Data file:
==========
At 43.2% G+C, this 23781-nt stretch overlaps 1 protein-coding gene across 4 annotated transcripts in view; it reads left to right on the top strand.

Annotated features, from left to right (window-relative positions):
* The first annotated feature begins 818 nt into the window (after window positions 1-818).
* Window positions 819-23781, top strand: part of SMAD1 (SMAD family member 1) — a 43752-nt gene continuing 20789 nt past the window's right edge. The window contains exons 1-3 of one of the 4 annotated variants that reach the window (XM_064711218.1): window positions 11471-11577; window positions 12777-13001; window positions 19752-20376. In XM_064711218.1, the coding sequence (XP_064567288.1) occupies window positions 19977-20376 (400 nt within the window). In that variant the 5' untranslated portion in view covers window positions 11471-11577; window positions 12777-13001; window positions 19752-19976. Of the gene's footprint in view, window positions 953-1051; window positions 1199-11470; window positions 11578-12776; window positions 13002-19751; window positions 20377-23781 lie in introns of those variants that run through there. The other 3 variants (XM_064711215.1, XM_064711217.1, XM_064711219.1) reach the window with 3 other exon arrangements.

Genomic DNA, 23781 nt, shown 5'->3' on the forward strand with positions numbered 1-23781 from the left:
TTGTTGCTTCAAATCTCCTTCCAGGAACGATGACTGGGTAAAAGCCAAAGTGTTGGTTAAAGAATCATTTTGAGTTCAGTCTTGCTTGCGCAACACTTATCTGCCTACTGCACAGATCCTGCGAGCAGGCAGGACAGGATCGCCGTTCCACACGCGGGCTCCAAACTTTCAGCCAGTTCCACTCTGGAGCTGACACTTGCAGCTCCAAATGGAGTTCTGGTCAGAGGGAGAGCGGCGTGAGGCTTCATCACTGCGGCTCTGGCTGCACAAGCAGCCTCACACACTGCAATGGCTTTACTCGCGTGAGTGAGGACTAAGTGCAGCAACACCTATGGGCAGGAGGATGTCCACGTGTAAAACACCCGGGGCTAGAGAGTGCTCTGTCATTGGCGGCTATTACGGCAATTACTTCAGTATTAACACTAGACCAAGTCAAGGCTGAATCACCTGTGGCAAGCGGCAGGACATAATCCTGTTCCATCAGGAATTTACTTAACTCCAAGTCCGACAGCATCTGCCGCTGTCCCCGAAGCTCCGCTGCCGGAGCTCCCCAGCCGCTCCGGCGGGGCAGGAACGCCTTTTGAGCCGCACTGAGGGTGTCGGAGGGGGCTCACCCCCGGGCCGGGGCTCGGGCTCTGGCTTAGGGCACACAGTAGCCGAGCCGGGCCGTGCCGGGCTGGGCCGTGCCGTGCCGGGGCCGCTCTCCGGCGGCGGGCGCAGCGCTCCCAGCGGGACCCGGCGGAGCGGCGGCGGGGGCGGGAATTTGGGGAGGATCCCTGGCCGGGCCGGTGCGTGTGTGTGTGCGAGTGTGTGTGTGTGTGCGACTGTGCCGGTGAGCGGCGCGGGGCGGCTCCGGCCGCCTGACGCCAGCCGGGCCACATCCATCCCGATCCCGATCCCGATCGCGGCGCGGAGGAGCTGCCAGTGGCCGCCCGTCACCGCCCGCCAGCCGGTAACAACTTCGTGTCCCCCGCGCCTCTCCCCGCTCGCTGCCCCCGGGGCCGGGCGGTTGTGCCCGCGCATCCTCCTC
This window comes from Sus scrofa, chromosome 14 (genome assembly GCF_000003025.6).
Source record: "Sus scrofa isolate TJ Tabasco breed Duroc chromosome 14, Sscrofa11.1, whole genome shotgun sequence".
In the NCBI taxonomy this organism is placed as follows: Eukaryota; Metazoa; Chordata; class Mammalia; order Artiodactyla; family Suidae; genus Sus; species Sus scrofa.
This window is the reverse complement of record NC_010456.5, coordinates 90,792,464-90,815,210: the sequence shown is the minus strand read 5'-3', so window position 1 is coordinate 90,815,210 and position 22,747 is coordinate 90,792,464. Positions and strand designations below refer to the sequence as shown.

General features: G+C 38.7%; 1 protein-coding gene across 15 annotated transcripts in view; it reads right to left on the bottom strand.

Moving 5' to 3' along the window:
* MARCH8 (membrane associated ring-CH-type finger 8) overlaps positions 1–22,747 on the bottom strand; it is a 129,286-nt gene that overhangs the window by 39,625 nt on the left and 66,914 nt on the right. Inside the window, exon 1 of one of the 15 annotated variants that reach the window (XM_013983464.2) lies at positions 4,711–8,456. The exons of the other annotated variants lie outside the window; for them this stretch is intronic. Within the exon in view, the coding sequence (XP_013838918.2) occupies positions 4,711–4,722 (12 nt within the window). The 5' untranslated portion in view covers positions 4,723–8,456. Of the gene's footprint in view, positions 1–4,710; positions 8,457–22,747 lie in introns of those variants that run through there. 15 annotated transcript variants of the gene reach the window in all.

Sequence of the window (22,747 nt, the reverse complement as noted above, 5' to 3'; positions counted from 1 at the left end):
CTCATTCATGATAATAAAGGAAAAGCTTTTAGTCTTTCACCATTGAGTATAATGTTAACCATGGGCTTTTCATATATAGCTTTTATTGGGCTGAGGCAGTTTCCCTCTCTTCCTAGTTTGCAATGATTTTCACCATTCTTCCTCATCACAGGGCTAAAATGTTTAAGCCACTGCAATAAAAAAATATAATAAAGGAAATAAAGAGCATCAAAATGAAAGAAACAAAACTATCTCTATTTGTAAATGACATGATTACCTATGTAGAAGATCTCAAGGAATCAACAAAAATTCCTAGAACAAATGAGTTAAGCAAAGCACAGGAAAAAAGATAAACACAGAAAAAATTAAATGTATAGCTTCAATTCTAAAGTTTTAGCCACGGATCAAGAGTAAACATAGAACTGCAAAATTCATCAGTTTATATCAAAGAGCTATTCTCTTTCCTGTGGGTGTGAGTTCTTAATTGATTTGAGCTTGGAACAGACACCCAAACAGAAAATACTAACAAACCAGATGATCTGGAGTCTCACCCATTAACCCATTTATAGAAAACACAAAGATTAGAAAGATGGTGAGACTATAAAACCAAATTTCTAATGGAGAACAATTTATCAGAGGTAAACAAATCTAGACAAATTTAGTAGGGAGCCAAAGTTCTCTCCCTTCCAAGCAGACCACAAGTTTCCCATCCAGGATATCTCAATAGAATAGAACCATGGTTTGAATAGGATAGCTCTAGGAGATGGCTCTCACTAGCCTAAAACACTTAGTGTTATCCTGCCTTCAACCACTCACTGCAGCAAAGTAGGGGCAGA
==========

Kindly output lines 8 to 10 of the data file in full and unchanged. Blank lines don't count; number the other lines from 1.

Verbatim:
Source record: "Sus scrofa isolate TJ Tabasco breed Duroc chromosome 14, Sscrofa11.1, whole genome shotgun sequence".
In the NCBI taxonomy this organism is placed as follows: Eukaryota; Metazoa; Chordata; class Mammalia; order Artiodactyla; family Suidae; genus Sus; species Sus scrofa.
This window is the reverse complement of record NC_010456.5, coordinates 90,792,464-90,815,210: the sequence shown is the minus strand read 5'-3', so window position 1 is coordinate 90,815,210 and position 22,747 is coordinate 90,792,464. Positions and strand designations below refer to the sequence as shown.